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Advertising

Advertising Copy: Avoid Negative Connotations

 

Avoid negative connotations by using positive associations

Years ago, when reading a parenting guide, I learned a bit of sage advice which I paraphrase here:

“When offering direction to children, avoid negatives; e.g. ‘Don′t jump on the couch. Rather, say, “Stay on the floor.’ If you choose negative direction, the child will hear, ‘Jump on the couch!’ and will do precisely that. If you say, ‘Stay on the floor’ the child hears exactly what you want them to do.”

When it comes to ad copy, deliver messages using words without negative connotation. Those negative connotations are easily pulled into the reader’s mind and stick, where they fester and undermine your message.

In the ad below, a health care firm seeks new physicians. However, rather than say that they were growing (and in our culture growth is generally good) and want to add new staff members, they state that they are growing like a weed.

Doctor's office ad with a negative connotation in the headline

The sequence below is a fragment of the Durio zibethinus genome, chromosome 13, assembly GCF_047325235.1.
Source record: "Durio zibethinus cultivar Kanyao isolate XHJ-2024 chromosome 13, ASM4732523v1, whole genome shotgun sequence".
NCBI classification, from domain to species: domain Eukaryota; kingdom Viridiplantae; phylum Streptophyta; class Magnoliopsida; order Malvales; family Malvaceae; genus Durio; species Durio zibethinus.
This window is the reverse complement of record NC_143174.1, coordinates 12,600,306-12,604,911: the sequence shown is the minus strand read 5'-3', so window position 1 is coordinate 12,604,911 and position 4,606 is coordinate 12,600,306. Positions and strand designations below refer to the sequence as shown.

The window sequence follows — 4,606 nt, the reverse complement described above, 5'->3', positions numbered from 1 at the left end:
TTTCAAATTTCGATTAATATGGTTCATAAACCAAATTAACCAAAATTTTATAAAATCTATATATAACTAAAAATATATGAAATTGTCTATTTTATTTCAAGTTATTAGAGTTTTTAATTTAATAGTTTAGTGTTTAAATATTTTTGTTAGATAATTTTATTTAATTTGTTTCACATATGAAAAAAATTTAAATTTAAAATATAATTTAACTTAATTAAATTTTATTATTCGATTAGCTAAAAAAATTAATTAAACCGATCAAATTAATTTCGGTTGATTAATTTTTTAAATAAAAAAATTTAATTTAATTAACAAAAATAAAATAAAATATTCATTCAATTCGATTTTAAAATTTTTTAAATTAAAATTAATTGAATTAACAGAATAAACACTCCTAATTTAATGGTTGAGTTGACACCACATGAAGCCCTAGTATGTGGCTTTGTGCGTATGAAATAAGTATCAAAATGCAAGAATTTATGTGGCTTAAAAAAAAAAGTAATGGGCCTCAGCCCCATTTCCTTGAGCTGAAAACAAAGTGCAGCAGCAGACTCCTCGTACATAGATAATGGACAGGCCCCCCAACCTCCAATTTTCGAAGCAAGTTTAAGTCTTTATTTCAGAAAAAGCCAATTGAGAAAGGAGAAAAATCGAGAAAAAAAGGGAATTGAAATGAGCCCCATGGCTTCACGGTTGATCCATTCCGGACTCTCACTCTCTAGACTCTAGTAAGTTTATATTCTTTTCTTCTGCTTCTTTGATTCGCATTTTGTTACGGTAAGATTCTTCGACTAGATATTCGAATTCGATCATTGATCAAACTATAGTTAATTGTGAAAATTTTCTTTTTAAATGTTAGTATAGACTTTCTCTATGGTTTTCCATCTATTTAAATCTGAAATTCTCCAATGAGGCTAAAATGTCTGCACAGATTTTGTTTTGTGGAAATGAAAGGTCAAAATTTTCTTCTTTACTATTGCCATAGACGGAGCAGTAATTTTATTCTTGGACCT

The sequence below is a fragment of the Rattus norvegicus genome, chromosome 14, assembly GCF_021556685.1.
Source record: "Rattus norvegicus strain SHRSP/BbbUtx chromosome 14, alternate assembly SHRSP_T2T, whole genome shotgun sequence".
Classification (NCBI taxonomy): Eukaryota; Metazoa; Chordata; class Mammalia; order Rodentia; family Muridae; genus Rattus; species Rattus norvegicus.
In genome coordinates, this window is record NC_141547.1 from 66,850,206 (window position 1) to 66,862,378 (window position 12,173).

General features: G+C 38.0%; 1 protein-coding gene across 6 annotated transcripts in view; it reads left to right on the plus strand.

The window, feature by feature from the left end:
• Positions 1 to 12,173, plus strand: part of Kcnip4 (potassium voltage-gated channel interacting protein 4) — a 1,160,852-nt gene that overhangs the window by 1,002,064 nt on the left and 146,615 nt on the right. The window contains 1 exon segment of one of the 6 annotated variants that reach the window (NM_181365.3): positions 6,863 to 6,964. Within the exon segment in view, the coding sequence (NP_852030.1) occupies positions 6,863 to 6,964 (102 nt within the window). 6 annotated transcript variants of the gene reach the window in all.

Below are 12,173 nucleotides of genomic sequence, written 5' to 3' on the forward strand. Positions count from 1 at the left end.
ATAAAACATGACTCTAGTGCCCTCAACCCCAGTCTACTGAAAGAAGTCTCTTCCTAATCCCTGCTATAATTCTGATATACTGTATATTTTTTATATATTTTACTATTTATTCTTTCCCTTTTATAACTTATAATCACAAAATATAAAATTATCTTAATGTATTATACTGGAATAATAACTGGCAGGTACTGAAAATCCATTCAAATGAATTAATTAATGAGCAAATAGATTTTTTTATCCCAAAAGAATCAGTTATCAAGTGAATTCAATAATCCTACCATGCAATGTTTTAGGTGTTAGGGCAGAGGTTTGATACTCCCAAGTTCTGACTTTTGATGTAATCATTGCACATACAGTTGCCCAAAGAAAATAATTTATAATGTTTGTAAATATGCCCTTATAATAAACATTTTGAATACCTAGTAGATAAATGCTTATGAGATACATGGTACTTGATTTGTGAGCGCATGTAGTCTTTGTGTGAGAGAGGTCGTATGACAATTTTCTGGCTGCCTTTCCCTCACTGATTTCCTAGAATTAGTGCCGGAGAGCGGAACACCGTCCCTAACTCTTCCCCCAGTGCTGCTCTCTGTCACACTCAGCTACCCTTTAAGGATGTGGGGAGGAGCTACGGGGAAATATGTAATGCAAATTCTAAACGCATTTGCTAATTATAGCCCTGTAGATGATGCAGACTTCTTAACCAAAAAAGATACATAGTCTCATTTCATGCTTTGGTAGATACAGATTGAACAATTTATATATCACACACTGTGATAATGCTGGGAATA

I don′t know about you, but in my garden I pull up weeds: those undesirable, troublesome, unwanted plants. Ken Immer, a chef turned entrepreneur, said upon reading in social media my comments on the ad, “That’s like a restaurant advertising that it’s waitstaff scurries around the dining room as quick as roaches!!”

Simple, direct is best

When you write your advertising copy, it’s best to use simple messages. They can be direct, funny, contain puns or allusion. But when you want a positive association, you must take great care with any terms or phrases which have negative cultural associations — especially ones with deep roots in the psyche.

This ads copy could be restated as: “We′re growing.” Then followed with the message that the organization needs more docs. Enough said.

Oh, and proof read your ads. Docs is plural, not singular.

What are your most nettlesome notes on advertisements? Share your thoughts in comments.


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